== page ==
How to build your own hot smoker

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Build your own hot smoker!

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One of the finer things in life is smoked fish. Spending lots of time by the water, and plenty of trial and error has provided a somewhat consistent supply of fish, and for some time we have talked about how great it would be to build a smoker. If we could find a way to do this on the road, not only would it make one of our favourite foods even more delicious, but it would help to preserve the meat when the fishing is good.

We did a bit of research, and decided a hot smoker was the way to go. Not only is there no need to have an elaborate passage to cool the smoke, but after having a little think about it, it turned out we already had most of the main components to rig one together. This excited us in more than one way, because living in such a small space requires all our objects be useful, and often to have more than one use, and I think really good design is looking at what you already have, and then making something new out of it.

To build a hot smoker, all you really need is someway to generate, then contain the smoke, while it imparts it’s beautiful flavour and natural preserving qualities on your food of choice. For us it was quite simple. We already have, and use regularly, our very nice camp oven (contain the smoke) and that even has one stainless rack on which to lay the fish (we usually use this when baking bread to keep it off the hot base) Our petrol stove, or even Burnie, provides enough heat to start the wood chips smouldering (generate smoke) and stashed away in the shipping container we had a small stainless dish perfect to place the chips in. A second rack, to make good use of all the smoke filled space in the camp oven was needed, so as we stopped off at Boobook on our way to Tassie, I quickly knocked one up from left over perforated stainless sheet (that we originally got for free anyway) that we have already found numerous uses for. Job done, Bluey now has a hot smoker!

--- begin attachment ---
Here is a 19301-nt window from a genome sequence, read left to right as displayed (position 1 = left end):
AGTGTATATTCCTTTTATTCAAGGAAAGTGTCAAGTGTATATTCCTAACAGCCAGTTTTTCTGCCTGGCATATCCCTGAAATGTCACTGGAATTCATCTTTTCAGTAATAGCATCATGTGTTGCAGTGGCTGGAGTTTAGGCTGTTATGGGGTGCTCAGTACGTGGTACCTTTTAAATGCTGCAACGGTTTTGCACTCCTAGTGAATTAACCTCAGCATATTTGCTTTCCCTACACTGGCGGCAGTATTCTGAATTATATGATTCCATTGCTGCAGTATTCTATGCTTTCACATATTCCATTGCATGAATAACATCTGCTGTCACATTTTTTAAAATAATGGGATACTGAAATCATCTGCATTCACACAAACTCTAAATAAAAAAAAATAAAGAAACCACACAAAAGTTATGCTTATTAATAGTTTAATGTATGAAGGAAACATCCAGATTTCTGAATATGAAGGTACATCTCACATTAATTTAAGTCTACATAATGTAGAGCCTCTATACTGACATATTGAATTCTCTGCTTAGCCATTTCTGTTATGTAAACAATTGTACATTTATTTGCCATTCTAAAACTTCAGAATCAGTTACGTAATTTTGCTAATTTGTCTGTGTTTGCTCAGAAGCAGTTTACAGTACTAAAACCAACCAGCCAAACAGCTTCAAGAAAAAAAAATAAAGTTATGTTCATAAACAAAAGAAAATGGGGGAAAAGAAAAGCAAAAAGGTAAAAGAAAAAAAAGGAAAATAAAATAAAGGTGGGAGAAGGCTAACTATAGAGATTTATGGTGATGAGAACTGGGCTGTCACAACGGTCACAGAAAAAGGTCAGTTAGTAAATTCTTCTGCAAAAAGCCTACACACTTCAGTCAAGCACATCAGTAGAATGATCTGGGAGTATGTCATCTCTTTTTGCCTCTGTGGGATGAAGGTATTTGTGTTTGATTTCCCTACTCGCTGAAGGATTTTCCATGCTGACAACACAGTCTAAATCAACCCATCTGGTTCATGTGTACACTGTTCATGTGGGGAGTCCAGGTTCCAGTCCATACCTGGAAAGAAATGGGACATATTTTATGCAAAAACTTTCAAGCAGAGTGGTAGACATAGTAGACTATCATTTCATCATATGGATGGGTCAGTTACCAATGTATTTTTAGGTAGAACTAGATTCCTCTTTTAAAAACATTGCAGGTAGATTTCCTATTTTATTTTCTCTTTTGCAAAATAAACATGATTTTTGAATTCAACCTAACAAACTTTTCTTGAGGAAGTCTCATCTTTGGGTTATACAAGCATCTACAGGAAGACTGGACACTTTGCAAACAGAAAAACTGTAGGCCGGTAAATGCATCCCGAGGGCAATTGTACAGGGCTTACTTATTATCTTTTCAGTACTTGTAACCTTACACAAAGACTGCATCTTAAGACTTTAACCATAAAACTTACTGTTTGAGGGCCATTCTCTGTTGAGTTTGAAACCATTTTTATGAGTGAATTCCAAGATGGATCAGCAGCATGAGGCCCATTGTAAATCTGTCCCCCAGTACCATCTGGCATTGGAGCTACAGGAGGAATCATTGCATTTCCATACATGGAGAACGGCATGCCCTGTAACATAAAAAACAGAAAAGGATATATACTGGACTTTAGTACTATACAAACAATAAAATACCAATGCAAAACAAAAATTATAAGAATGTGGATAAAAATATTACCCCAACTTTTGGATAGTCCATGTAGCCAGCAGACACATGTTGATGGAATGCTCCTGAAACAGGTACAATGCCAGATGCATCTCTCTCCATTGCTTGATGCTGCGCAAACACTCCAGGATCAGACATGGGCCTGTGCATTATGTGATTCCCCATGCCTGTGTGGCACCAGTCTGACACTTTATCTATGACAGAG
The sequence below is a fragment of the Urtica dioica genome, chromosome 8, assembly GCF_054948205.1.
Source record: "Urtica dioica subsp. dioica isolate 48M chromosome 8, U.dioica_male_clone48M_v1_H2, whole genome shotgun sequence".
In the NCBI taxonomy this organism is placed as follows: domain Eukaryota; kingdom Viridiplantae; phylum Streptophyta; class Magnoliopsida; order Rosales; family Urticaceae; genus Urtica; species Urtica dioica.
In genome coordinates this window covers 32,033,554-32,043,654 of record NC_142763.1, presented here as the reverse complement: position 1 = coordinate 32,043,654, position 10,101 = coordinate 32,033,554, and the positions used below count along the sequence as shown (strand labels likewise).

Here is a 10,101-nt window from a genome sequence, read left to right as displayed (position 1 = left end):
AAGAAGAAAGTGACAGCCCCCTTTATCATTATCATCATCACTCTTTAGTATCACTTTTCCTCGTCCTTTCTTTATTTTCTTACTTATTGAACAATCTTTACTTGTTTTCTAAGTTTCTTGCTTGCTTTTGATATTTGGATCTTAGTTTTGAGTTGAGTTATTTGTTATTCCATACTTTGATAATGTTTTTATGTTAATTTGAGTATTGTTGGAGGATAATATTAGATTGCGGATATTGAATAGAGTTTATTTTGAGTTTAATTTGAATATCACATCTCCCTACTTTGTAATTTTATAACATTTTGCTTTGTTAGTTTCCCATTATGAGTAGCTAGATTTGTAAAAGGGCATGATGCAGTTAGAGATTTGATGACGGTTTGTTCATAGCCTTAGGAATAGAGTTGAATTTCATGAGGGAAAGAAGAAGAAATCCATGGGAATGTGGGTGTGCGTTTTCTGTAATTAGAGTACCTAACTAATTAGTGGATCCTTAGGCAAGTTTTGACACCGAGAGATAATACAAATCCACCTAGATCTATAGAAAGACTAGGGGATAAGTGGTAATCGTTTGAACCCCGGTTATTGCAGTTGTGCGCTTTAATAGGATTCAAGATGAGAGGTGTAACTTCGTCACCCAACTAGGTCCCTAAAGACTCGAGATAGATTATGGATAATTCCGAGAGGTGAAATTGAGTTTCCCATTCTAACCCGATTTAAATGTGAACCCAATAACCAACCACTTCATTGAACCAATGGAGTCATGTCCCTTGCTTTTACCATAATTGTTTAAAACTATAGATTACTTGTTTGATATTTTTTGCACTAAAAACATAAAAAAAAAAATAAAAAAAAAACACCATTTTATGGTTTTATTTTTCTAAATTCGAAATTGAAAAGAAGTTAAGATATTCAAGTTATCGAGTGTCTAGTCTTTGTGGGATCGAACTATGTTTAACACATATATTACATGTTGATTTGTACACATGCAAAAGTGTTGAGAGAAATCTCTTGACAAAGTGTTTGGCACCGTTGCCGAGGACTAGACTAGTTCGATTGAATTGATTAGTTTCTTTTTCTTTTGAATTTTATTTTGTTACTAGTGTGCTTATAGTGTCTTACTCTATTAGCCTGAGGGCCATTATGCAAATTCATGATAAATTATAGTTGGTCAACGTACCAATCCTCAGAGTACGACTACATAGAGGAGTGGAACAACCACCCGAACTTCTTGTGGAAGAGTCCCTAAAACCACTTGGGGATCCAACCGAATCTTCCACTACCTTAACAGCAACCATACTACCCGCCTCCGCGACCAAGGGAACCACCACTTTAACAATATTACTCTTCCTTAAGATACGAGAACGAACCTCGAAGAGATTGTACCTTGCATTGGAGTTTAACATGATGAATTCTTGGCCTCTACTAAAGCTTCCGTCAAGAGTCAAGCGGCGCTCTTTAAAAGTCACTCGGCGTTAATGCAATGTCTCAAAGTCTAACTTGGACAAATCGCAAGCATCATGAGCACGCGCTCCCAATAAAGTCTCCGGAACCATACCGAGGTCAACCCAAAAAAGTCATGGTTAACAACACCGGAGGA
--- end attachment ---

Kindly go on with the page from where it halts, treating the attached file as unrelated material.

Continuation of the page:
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Much like the construction, using the hot smoker also turned out to be a simple process. First up, some of the moisture needs to be removed, or it just kind of poaches in its own juices. For this, we generously covered the whole or filleted fish in finely ground salt, inside and out, and sat the container on an angle the fridge for a few hours, so the removed moisture can drain away. You will be surprised just how much liquid comes out, it’s definitely alot more than we expected. Next we rinsed the salt off with fresh water several times, dried with an old tea towel and placed on the smoking racks. We then put approximately 2 table spoons of hickory wood saw dust (better suited our style of smoker then the coarse style wood chips, thanks to Mark from Country Brewer in Daylesford for this info) into the small dish. Crack the lid open a bit to let the smoke out slowly, and setting the lot on the stove for somewhere between 20 min and half an hour on a med to high heat gave us great results. It’s been a real treat to have such a delicacy while travelling, and even after leaving the coast, or having no luck fishing, to be able to fall back on a supply of smoked fish is simply the best!